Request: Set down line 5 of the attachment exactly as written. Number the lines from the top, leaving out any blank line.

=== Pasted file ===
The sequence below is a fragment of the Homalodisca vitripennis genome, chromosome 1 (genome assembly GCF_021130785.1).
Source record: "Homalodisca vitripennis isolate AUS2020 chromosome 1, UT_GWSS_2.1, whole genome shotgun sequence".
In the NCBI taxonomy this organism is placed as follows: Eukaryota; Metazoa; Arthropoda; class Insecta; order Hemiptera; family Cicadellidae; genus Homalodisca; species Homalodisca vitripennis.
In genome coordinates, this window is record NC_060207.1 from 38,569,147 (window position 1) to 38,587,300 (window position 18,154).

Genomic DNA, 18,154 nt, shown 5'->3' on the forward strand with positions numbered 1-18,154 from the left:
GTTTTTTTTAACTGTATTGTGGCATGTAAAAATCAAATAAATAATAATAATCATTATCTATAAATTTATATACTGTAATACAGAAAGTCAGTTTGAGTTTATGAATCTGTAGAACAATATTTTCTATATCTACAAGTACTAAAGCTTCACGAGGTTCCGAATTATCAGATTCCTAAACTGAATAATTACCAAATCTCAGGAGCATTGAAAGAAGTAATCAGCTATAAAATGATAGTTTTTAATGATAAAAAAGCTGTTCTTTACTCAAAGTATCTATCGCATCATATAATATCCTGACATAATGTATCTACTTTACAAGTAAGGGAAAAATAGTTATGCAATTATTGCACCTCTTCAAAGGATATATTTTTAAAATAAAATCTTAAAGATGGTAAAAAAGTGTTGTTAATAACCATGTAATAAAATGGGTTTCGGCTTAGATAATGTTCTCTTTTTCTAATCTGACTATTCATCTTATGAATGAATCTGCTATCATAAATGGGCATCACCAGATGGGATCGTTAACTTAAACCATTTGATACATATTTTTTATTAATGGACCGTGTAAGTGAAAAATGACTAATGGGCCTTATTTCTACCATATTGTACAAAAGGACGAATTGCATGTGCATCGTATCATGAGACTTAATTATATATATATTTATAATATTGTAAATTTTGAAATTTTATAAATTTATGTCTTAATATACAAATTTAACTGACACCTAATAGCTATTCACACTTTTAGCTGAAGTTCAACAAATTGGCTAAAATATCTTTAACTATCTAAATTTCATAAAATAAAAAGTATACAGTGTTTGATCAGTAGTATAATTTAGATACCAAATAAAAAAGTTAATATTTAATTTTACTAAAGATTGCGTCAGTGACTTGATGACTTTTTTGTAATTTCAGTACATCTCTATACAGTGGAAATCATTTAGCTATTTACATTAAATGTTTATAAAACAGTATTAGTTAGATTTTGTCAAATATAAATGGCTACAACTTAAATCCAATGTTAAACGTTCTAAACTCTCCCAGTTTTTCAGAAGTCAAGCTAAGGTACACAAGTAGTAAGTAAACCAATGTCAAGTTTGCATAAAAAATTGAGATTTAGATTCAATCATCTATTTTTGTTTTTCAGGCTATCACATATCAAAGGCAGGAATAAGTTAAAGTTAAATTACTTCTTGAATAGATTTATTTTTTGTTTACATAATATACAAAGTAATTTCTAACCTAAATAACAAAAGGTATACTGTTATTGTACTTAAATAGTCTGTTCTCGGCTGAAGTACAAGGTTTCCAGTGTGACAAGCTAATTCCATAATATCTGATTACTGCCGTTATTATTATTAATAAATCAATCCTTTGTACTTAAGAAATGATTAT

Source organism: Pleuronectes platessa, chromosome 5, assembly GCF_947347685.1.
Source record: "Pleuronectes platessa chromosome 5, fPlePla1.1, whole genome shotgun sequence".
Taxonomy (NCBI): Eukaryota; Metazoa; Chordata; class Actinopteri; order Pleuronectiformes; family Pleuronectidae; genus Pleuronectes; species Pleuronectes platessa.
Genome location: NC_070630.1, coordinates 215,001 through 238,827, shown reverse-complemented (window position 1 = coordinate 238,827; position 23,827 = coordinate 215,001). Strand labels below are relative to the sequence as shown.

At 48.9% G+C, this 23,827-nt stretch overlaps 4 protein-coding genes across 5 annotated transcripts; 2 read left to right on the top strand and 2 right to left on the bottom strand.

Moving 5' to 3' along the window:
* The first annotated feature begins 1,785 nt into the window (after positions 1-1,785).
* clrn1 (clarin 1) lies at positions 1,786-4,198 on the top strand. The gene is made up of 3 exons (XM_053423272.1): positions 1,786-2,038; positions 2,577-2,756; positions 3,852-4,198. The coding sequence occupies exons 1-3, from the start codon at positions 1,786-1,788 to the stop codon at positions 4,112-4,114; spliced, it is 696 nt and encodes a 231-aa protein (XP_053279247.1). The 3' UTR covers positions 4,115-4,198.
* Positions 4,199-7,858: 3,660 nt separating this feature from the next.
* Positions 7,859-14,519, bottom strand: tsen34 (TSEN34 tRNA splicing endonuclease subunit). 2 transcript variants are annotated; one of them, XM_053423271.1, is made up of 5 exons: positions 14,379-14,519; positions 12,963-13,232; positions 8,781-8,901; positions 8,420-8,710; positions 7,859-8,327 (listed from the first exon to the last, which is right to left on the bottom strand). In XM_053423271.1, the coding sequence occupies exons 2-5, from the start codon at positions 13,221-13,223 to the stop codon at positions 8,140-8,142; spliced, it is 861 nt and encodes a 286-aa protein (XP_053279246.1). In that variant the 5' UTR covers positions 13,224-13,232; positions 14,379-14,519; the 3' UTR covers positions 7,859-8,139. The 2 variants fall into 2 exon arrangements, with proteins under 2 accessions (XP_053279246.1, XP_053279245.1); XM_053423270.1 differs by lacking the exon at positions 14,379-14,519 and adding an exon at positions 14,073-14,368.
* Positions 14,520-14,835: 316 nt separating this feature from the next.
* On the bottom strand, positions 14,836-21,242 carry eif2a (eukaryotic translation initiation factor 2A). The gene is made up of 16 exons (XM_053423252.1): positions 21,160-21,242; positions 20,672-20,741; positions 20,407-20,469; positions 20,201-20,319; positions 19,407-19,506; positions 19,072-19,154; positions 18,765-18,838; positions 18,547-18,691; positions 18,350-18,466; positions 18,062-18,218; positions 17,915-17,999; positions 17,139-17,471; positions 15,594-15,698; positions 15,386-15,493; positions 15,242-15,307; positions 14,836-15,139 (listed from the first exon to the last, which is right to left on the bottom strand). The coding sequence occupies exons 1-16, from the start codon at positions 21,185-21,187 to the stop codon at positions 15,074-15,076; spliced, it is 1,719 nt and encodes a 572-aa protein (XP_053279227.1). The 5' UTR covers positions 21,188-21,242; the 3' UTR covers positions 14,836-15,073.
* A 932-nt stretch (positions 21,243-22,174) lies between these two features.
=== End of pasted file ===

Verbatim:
Genomic DNA, 18,154 nt, shown 5'->3' on the forward strand with positions numbered 1-18,154 from the left: